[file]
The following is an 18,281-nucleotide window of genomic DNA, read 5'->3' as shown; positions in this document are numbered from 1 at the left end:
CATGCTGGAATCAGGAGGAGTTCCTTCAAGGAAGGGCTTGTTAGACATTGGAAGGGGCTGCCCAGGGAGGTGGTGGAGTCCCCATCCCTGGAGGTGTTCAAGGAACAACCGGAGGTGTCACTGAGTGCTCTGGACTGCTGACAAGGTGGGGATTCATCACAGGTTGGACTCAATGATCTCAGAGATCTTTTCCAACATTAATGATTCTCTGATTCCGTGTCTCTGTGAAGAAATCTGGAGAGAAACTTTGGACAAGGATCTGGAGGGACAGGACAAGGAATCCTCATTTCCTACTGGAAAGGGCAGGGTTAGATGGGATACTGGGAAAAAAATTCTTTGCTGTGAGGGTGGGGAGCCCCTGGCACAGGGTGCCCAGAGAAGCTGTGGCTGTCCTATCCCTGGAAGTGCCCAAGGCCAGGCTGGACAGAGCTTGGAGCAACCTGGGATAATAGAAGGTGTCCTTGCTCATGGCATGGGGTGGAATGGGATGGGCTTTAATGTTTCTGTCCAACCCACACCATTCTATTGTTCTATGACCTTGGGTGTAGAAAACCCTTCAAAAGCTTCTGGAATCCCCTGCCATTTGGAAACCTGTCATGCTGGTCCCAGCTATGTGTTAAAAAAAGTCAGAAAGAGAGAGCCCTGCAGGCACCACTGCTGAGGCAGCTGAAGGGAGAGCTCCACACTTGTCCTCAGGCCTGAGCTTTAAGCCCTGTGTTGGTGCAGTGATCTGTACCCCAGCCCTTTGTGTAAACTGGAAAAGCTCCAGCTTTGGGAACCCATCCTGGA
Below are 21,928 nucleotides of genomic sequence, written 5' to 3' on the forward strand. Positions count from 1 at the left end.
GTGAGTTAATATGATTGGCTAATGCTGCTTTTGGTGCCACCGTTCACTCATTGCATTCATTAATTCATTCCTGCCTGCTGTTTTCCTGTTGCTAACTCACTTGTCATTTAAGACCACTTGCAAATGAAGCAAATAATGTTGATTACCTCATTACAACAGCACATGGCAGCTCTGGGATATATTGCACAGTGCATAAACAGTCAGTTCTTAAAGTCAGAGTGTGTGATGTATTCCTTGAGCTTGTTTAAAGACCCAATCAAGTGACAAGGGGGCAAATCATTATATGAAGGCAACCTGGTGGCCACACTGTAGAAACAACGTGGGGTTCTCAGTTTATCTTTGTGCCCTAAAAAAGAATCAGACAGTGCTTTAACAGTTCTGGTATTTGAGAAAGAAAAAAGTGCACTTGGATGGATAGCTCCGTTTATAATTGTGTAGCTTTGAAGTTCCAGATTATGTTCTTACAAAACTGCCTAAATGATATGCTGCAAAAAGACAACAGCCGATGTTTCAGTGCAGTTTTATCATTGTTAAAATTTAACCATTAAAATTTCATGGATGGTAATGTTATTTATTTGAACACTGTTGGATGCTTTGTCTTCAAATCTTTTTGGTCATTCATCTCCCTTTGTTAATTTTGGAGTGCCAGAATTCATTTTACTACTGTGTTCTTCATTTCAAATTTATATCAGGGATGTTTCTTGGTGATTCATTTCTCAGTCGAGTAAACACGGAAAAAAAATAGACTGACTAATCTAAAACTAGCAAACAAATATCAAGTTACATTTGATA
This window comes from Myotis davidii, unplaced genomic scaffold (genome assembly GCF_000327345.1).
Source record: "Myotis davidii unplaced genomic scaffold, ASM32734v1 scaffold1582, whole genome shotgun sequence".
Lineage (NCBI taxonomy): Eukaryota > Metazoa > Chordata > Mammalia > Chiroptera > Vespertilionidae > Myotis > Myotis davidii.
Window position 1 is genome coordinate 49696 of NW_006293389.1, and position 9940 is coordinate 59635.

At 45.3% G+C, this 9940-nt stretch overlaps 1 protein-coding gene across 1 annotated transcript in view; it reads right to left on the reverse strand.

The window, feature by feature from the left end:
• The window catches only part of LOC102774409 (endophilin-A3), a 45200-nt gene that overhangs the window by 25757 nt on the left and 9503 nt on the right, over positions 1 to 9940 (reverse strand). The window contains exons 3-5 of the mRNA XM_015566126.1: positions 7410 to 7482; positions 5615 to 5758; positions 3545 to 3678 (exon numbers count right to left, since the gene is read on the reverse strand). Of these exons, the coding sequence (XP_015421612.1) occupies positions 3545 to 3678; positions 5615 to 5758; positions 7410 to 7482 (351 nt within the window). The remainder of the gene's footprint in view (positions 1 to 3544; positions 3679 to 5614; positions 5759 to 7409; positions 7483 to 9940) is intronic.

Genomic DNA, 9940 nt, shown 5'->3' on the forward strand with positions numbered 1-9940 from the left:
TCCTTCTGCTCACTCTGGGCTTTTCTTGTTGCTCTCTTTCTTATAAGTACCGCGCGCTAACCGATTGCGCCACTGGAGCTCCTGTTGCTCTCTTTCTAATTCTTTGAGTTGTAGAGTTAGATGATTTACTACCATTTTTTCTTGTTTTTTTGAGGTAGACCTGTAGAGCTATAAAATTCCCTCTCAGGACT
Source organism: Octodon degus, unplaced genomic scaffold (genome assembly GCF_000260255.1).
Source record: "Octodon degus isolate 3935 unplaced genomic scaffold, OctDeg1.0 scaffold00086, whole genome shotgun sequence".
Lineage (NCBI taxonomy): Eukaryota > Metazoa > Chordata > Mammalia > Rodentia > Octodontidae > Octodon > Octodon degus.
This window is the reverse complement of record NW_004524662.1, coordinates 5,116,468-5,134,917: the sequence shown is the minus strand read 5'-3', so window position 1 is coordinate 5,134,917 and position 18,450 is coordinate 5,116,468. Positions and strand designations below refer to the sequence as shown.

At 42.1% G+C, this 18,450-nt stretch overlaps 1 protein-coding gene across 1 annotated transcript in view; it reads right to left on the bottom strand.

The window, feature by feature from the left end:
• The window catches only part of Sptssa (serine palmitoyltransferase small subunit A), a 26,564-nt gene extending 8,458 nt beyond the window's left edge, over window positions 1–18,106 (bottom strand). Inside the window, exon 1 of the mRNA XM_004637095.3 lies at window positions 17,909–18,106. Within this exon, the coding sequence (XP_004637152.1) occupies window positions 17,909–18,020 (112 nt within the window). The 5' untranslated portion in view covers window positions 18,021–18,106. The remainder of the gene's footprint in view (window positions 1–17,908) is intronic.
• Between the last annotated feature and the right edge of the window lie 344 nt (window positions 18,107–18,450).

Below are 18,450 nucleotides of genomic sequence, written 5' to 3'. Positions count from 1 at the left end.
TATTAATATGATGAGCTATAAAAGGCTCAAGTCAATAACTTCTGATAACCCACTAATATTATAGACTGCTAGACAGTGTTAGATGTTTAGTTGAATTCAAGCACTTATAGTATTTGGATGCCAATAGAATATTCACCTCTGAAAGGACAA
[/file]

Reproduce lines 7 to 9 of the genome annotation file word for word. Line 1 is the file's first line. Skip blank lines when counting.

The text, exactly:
Lineage (NCBI taxonomy): Eukaryota > Metazoa > Chordata > Mammalia > Chiroptera > Vespertilionidae > Myotis > Myotis davidii.
Window position 1 is genome coordinate 49696 of NW_006293389.1, and position 9940 is coordinate 59635.

At 45.3% G+C, this 9940-nt stretch overlaps 1 protein-coding gene across 1 annotated transcript in view; it reads right to left on the reverse strand.